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Walking to school, all good

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The Pedestrian Council of Australia is calling on Queensland kids to put down their iPads and get walking by participating in national Walk Safely to School Day on Friday, May 18. It’s a good habit to get into as Australia nudges the top of the fattest nation league table.

Now in its 19th year, national Walk Safely to School Day reminds Queensland families that regular walking also has a favourable impact on their kids’ cognitive and academic performance. In fact, physical exercise enhances kids’ information processing, memory, concentration and behaviour – which together improves their overall academic performance.

Pedestrian Council of Australia chairman and CEO Harold Scruby reminds us that physical inactivity is a major risk factor for many diseases that can affect our kids at different stages of their lives including mental illness, cardiovascular disease and even cancer.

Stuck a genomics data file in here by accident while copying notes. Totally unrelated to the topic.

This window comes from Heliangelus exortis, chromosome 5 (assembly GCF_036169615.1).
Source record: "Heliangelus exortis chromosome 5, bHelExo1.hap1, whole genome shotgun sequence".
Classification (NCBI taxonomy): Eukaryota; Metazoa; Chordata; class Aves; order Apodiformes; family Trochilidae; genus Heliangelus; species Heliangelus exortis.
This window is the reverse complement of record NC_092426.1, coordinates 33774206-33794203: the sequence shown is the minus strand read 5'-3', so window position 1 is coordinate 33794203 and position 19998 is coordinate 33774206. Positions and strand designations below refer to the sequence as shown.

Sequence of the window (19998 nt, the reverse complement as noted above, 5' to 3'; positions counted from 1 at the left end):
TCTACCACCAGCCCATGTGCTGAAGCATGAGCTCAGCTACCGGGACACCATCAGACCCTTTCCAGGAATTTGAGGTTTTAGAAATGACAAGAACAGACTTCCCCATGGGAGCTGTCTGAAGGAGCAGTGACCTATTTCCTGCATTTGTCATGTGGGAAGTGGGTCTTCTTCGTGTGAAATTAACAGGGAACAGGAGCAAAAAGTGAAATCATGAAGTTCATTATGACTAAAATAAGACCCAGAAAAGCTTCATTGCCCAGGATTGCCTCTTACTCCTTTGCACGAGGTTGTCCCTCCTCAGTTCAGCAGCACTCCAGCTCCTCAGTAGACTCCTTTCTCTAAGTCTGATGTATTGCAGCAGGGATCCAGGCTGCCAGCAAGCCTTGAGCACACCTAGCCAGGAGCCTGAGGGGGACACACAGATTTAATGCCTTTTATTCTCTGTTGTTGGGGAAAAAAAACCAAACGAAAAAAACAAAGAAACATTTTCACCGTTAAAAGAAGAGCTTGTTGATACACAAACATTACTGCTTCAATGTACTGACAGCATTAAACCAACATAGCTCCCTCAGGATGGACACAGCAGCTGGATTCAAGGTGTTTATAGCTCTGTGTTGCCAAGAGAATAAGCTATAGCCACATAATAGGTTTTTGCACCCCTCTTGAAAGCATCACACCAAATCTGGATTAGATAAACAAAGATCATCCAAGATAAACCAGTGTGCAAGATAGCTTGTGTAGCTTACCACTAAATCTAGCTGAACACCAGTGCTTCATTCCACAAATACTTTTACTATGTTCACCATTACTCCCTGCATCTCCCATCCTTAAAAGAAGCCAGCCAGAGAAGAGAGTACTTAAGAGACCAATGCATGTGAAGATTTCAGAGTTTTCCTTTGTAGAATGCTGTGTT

“One in four children in Australia are overweight or obese,” Scruby says, “and it is expected that number will reach one in three by 2020.

“We really need teachers, parents, carers and the community at large to get behind this event and its objectives. The best exercise for all of us is regular walking. Children require at least 60 minutes per day of physical activity. We should encourage them to include walking at the beginning, during and end of each day.”

National Walk Safely to School Day is a community initiative that aims to raise awareness of the health, road safety, transport and environmental benefits that regular walking (especially to and from school) can provide for the long term wellbeing of children.

The national initiative also promotes improved diets, positive environmental action, better use of public transport with reduced car-dependency and the vitally important road safety message of “until they are 10, children must always hold the hand of an adult when crossing."


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